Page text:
by Gareth Elliott, Head of Policy and Communications, Mobile UK
5G heralds unprecedented opportunities. But are the right foundations in place, and what reforms are still needed, asks Mobile UK’s Gareth Elliott?
If you were to compare the evolution of the mobile phone with that of mankind, the first mobile phone call, made in 1985, was the moment the mobile industry climbed tentatively out of the primordial soup. Today, with the advent of 5G, with significantly faster download speeds and millisecond latency quicker than a human brain, mobile connectivity stands tall on both legs. To some, 5G is nothing less than the fourth industrial revolution. The possibilities within our grasp are truly phenomenal.
Mobile phones are owned by a staggering 95 per cent of the UK adult population, and in a population of 66 million people there are 92 million active subscriptions. The way we use our phones has changed out of all recognition too. Back in 1985, the first call was a simple analogue connection – yet today, with the introduction of data connectivity, the mobile phone is now an essential part of our daily lives. We shop through mobile applications, we travel via contactless payment, we even search for digital monsters through augmented reality, and we use all this connectivity to communicate and conduct our businesses. The Future Communications Challenge Group report suggests that UK leadership in 5G could result in the opportunity to create £173 billion of incremental UK GDP growth over a ten-year period from 2020 to 2030. It is no wonder that four out of five businesses see mobile connectivity as critical to their operations.
5G is set to revolutionise mobile connectivity once again. This next generation will be ten times faster and 40 times more responsive. It will be more secure and, importantly, offers much lower latency. 3G and 4G networks were primarily designed for personal devices, whereas 5G will integrate with infrastructure, buildings, appliances, vehicles and products. For the first time, mission-critical services such as telehealth, drone deliveries and connected transport will all be possible, while the higher bandwidth will support ultra-high definition video streaming and virtual reality applications. Testing has already begun on 5G sports broadcasts, and in 2018 the first holographic call was made on a UK mobile network.
Operators themselves are busily preparing for the years ahead. As an industry, they are investing £2 billion every year enhancing and expanding their networks. Demand in data is set to grow exponentially, with the average user expected to use 90GB per month in 2025, as opposed to 1.9GB today. Ofcom predicts a thirteenfold increase in data usage over the same period. Key to meeting this demand is ensuring operators are free to build the networks necessary to maintain capacity. This is not simply a matter of installing masts but a complex process that includes many different actors. Operators cannot do this alone.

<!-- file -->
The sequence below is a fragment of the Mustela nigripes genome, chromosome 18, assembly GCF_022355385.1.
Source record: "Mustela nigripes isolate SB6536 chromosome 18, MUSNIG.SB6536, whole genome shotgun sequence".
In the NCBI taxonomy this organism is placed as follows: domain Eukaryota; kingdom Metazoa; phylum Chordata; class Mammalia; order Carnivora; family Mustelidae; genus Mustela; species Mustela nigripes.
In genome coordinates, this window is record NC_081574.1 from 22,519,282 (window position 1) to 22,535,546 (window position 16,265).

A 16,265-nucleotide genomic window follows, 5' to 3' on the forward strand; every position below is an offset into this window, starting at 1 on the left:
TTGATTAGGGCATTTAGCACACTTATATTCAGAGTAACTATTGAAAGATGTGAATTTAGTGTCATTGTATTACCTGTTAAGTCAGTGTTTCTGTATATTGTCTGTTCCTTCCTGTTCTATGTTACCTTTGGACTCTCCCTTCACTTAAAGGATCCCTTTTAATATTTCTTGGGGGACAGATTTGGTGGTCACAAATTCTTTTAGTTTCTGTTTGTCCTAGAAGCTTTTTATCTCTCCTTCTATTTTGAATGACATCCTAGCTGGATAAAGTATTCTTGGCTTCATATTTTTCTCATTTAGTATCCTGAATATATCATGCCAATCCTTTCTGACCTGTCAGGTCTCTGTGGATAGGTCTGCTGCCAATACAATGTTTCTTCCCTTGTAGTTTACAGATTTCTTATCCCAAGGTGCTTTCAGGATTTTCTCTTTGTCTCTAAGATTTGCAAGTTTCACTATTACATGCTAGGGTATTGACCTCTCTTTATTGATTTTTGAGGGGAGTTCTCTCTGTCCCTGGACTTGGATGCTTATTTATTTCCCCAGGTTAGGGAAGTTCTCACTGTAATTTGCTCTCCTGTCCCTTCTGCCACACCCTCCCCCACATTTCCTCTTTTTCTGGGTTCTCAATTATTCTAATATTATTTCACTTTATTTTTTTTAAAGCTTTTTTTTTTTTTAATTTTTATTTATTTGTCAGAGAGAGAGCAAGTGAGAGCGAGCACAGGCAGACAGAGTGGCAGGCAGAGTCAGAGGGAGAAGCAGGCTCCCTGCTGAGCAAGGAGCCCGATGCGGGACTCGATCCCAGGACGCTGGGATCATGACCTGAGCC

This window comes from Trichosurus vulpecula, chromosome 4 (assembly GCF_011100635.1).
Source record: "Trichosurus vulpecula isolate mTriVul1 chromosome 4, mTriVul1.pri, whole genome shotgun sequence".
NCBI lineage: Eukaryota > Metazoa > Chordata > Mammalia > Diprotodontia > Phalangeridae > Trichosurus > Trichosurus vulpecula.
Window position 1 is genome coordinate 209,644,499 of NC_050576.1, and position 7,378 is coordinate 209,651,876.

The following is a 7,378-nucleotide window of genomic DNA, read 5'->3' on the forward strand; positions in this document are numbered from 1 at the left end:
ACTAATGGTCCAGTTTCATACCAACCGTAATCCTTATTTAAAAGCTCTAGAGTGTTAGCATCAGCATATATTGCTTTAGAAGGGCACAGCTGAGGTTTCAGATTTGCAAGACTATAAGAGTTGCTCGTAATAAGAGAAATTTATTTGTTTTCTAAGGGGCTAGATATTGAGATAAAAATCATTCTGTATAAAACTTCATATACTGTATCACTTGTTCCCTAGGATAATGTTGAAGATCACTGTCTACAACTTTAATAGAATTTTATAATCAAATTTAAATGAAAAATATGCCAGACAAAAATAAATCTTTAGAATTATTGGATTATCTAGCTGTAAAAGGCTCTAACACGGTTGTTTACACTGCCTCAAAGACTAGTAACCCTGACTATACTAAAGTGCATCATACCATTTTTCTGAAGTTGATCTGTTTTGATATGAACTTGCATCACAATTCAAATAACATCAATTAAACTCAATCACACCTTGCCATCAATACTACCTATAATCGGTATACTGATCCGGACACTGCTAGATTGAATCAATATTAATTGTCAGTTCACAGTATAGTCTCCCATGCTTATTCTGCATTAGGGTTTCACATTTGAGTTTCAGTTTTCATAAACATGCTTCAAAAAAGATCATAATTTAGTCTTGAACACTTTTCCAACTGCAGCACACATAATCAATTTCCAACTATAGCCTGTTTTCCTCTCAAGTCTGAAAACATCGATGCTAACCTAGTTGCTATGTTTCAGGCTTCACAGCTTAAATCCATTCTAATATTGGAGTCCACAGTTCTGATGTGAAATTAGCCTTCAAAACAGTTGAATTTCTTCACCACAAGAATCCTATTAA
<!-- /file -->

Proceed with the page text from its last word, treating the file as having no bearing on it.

On a national level, planning laws must be reformed to provide the flexibility to move from 4G to 5G networks. This means ensuring planning laws are straightforward and consistent, without, for example, overly restrictive height limitations and lengthy approvals processes. Mobile and also fixed-line connectivity must be embedded into the strategic planning process, nationally and locally, so that mobile is considered upfront and not as an afterthought. The new Electronic Communications Code, designed to make mobile infrastructure deployment simpler and more cost-effective, must be allowed to bed in and operate as intended, with clear guidance to local authorities. High rents for mobile masts could seriously hamper rollout of 5G. The UK is already nine times more expensive to acquire and design sites in than Nordic countries, and four times more expensive to build passive site infrastructure. Transmission can be up to six times more expensive than in Austria, Sweden and Denmark.
Mobile UK calls on the Government to prioritise mobile infrastructure, and even consider a more radical approach, such as national incentives and public intervention, to co-invest with mobile operators and to assist in the roll-out and installation of mobile networks, particularly in harder to reach areas. After all, the connectivity dividend can often be far higher than other public infrastructure projects which impact far deeper on the public purse. Building on these principles the industry has come together to propose a Shared Rural Network which seeks to go further than current proposals set out by Ofcom as part of its 700MHz spectrum auction. This new innovative approach addresses the difficult economics of deployment to harder-to-reach areas and builds in partnership. The case is now clear for mobile infrastructure.
Building Mobile Britain is a campaign created by Mobile UK seeking to work with national and local government, as well as interested industry groups to overcome the challenges we face with expanding the existing mobile networks, while also developing innovative services for customers.